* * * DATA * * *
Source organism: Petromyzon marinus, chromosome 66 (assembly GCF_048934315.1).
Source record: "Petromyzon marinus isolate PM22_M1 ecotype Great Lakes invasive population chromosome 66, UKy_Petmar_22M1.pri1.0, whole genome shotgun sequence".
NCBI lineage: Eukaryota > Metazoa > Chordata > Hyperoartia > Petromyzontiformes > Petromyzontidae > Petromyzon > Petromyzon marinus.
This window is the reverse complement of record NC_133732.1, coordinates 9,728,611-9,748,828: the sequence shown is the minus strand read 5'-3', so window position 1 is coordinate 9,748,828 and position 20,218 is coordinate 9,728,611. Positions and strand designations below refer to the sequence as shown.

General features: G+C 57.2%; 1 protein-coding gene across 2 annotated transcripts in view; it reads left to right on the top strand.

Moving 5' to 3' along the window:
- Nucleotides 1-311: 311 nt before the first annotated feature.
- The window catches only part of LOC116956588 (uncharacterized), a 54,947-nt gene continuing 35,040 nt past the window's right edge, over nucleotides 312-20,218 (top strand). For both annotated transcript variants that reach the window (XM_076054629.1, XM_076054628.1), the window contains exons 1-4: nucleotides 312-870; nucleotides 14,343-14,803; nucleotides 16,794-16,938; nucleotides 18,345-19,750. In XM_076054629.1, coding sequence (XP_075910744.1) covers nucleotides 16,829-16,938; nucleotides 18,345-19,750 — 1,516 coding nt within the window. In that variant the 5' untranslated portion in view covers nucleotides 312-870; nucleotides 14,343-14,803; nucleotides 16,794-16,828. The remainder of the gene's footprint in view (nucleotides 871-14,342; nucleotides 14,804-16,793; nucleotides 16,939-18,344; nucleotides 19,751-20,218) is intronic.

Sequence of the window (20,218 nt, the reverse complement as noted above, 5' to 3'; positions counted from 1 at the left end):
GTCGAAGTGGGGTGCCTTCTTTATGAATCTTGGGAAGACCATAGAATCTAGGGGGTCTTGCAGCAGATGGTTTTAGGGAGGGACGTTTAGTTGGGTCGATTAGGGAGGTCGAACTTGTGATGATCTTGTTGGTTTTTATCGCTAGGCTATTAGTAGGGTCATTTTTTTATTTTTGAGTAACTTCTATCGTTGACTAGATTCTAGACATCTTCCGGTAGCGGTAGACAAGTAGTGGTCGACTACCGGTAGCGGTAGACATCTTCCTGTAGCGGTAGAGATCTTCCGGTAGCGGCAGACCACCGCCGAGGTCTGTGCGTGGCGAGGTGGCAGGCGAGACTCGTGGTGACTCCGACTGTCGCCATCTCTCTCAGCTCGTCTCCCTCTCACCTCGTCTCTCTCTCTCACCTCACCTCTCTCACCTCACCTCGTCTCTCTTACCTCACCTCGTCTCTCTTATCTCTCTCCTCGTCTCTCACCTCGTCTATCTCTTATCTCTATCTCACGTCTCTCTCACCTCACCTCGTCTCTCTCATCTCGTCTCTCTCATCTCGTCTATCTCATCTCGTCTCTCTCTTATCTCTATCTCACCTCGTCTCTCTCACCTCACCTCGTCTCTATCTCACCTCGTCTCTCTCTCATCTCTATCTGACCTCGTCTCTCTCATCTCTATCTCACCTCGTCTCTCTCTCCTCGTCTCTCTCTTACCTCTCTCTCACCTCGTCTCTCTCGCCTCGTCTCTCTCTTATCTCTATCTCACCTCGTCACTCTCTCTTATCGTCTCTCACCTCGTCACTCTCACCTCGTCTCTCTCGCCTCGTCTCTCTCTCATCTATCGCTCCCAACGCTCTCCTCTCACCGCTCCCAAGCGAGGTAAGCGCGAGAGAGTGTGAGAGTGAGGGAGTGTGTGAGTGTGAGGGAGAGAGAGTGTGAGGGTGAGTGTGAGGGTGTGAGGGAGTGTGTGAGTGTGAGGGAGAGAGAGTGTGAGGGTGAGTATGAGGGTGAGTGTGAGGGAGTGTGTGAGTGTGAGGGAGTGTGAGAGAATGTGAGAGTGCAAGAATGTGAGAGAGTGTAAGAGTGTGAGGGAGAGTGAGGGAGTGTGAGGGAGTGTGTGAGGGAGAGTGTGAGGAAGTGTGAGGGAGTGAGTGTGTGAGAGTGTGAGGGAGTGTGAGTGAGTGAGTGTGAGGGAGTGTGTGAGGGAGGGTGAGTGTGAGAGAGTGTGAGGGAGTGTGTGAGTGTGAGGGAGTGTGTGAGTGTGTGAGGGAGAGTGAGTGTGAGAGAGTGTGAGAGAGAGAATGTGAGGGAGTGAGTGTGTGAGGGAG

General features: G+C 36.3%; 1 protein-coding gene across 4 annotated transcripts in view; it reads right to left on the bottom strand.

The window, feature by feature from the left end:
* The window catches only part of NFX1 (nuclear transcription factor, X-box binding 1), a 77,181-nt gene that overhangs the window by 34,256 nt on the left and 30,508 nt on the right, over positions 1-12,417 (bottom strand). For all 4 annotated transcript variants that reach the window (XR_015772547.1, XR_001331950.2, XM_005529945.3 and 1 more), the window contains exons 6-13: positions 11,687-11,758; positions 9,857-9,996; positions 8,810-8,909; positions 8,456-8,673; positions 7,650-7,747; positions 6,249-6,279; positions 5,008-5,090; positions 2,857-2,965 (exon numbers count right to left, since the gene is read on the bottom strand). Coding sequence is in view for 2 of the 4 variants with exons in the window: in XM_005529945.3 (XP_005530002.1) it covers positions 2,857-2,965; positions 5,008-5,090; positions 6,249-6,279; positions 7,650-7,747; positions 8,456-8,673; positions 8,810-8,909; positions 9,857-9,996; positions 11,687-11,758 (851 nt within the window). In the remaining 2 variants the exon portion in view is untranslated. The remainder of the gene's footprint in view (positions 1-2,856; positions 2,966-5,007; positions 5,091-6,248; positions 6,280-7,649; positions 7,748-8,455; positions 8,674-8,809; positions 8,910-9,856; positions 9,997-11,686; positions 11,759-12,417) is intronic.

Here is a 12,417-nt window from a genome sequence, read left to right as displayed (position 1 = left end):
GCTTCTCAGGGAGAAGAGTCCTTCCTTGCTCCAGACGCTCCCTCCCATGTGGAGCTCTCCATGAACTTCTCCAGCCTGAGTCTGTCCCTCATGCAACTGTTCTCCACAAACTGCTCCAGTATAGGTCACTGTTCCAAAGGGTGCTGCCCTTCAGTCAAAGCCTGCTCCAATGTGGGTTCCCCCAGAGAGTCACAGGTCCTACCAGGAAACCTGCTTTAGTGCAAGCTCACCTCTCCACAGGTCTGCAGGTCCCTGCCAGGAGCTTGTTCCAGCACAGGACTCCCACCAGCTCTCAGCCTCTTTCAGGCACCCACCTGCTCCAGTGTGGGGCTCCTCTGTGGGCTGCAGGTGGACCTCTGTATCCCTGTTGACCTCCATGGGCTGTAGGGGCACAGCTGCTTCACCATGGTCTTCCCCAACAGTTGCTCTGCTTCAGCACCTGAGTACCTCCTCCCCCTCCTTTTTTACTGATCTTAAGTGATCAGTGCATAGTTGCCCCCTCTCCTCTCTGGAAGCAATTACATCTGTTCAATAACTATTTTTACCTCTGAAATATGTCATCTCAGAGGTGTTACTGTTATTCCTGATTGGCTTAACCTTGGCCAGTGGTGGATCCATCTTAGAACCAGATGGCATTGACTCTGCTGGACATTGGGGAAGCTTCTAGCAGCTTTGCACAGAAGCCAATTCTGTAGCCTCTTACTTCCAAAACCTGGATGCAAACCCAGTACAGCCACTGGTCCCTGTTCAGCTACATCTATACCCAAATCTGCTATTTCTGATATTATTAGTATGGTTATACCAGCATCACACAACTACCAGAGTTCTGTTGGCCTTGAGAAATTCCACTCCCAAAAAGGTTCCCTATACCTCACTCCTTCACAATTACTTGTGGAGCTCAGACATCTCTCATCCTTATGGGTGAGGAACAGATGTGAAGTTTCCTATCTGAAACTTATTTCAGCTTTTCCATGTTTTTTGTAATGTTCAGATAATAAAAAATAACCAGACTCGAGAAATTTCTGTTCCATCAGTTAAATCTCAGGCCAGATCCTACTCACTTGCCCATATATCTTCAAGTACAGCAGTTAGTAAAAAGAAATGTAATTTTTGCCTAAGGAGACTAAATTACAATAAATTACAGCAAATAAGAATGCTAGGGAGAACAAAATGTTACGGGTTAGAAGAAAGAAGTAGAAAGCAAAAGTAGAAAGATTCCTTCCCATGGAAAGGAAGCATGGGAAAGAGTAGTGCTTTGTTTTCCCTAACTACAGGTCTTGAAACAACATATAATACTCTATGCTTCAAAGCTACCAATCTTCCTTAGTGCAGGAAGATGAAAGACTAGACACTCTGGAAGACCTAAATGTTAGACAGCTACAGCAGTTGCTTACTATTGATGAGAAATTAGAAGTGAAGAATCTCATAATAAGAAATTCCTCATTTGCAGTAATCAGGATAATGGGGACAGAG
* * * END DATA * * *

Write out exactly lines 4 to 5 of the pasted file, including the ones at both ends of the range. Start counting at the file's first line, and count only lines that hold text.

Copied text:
This window is the reverse complement of record NC_133732.1, coordinates 9,728,611-9,748,828: the sequence shown is the minus strand read 5'-3', so window position 1 is coordinate 9,748,828 and position 20,218 is coordinate 9,728,611. Positions and strand designations below refer to the sequence as shown.

General features: G+C 57.2%; 1 protein-coding gene across 2 annotated transcripts in view; it reads left to right on the top strand.